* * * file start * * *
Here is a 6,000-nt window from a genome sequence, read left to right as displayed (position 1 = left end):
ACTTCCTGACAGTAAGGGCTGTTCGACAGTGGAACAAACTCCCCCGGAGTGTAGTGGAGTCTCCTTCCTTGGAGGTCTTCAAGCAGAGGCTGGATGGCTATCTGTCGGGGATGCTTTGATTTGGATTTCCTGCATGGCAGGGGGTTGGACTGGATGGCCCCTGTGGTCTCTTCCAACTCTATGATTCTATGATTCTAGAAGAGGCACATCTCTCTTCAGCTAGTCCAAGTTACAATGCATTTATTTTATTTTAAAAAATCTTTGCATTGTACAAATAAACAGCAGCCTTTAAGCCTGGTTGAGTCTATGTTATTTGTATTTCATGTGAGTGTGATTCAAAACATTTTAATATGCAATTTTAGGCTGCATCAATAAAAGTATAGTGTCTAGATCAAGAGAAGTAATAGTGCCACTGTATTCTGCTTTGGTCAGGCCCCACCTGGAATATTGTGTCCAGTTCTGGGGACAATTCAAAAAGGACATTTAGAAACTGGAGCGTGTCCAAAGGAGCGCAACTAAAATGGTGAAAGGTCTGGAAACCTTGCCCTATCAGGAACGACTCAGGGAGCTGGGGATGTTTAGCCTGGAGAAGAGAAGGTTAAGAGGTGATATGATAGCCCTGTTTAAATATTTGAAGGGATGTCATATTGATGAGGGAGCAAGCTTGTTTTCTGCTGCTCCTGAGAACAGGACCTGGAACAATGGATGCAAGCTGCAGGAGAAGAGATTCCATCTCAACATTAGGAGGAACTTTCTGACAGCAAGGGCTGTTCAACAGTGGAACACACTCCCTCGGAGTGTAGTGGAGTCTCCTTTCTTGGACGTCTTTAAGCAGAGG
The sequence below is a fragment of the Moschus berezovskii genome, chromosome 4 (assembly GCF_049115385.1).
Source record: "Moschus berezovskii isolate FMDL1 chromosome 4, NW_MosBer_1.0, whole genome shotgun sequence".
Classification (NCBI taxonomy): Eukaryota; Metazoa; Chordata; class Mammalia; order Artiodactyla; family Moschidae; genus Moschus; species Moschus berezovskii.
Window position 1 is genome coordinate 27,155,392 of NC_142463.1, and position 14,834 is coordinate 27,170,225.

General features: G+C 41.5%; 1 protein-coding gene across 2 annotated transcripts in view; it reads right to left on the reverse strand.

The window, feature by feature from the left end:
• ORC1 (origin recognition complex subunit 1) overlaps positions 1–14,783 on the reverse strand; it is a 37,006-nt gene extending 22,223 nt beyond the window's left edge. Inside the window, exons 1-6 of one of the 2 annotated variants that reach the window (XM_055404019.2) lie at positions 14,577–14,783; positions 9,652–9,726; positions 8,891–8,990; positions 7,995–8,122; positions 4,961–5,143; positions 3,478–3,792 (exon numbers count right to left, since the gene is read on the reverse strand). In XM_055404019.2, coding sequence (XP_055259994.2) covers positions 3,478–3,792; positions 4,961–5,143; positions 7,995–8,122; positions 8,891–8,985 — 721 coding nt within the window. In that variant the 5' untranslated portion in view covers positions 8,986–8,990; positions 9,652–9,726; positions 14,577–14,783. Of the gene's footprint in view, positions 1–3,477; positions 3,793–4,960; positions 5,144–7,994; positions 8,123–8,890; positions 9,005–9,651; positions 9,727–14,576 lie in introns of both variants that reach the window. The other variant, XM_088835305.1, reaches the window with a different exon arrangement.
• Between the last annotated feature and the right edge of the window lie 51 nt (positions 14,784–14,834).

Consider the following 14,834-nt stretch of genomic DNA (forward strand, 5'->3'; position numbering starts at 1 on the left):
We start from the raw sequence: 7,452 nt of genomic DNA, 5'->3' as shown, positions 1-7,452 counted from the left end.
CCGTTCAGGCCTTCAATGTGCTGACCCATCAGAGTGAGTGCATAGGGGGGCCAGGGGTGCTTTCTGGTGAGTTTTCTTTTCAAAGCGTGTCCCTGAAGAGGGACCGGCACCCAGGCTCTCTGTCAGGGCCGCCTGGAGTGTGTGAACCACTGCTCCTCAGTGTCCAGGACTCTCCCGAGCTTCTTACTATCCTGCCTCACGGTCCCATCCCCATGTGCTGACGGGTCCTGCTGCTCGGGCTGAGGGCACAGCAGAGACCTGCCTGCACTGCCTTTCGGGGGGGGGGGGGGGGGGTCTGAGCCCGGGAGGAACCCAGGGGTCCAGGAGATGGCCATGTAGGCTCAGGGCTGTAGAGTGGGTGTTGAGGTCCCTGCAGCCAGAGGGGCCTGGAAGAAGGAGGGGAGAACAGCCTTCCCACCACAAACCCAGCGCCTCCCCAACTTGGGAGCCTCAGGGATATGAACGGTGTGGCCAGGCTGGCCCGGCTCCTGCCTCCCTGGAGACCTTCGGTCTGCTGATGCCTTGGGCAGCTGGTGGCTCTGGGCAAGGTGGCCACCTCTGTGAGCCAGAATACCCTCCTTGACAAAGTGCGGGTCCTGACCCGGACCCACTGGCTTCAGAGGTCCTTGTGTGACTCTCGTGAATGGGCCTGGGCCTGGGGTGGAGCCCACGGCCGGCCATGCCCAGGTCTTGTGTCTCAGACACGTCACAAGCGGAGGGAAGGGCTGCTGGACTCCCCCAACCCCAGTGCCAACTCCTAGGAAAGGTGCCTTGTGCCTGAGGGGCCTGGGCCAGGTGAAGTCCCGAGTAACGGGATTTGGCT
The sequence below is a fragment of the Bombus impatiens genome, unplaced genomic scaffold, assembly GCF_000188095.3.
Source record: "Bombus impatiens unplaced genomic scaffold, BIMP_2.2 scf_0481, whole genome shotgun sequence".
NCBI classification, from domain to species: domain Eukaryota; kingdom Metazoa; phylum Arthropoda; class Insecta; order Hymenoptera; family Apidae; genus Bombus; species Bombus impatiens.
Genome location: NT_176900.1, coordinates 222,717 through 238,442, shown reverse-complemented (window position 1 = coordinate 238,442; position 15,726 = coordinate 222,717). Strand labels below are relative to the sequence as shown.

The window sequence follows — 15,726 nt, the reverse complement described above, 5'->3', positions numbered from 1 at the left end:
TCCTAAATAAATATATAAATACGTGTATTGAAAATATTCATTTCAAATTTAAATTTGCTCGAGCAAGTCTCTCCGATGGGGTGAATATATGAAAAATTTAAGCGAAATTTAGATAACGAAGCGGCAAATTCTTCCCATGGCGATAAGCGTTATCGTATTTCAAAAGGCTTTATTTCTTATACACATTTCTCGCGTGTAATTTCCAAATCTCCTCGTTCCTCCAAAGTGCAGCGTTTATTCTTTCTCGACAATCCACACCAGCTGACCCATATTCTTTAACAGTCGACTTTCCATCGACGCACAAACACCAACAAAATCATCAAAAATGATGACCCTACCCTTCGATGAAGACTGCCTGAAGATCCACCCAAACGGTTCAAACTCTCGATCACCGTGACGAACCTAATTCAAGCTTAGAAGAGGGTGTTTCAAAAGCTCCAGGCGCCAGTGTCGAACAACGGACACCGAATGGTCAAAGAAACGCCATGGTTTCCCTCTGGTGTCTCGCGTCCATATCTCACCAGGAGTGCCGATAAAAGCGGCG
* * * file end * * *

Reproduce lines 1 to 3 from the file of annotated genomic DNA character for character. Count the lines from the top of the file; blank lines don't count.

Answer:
Here is a 6,000-nt window from a genome sequence, read left to right as displayed (position 1 = left end):
ACTTCCTGACAGTAAGGGCTGTTCGACAGTGGAACAAACTCCCCCGGAGTGTAGTGGAGTCTCCTTCCTTGGAGGTCTTCAAGCAGAGGCTGGATGGCTATCTGTCGGGGATGCTTTGATTTGGATTTCCTGCATGGCAGGGGGTTGGACTGGATGGCCCCTGTGGTCTCTTCCAACTCTATGATTCTATGATTCTAGAAGAGGCACATCTCTCTTCAGCTAGTCCAAGTTACAATGCATTTATTTTATTTTAAAAAATCTTTGCATTGTACAAATAAACAGCAGCCTTTAAGCCTGGTTGAGTCTATGTTATTTGTATTTCATGTGAGTGTGATTCAAAACATTTTAATATGCAATTTTAGGCTGCATCAATAAAAGTATAGTGTCTAGATCAAGAGAAGTAATAGTGCCACTGTATTCTGCTTTGGTCAGGCCCCACCTGGAATATTGTGTCCAGTTCTGGGGACAATTCAAAAAGGACATTTAGAAACTGGAGCGTGTCCAAAGGAGCGCAACTAAAATGGTGAAAGGTCTGGAAACCTTGCCCTATCAGGAACGACTCAGGGAGCTGGGGATGTTTAGCCTGGAGAAGAGAAGGTTAAGAGGTGATATGATAGCCCTGTTTAAATATTTGAAGGGATGTCATATTGATGAGGGAGCAAGCTTGTTTTCTGCTGCTCCTGAGAACAGGACCTGGAACAATGGATGCAAGCTGCAGGAGAAGAGATTCCATCTCAACATTAGGAGGAACTTTCTGACAGCAAGGGCTGTTCAACAGTGGAACACACTCCCTCGGAGTGTAGTGGAGTCTCCTTTCTTGGACGTCTTTAAGCAGAGG
The sequence below is a fragment of the Moschus berezovskii genome, chromosome 4 (assembly GCF_049115385.1).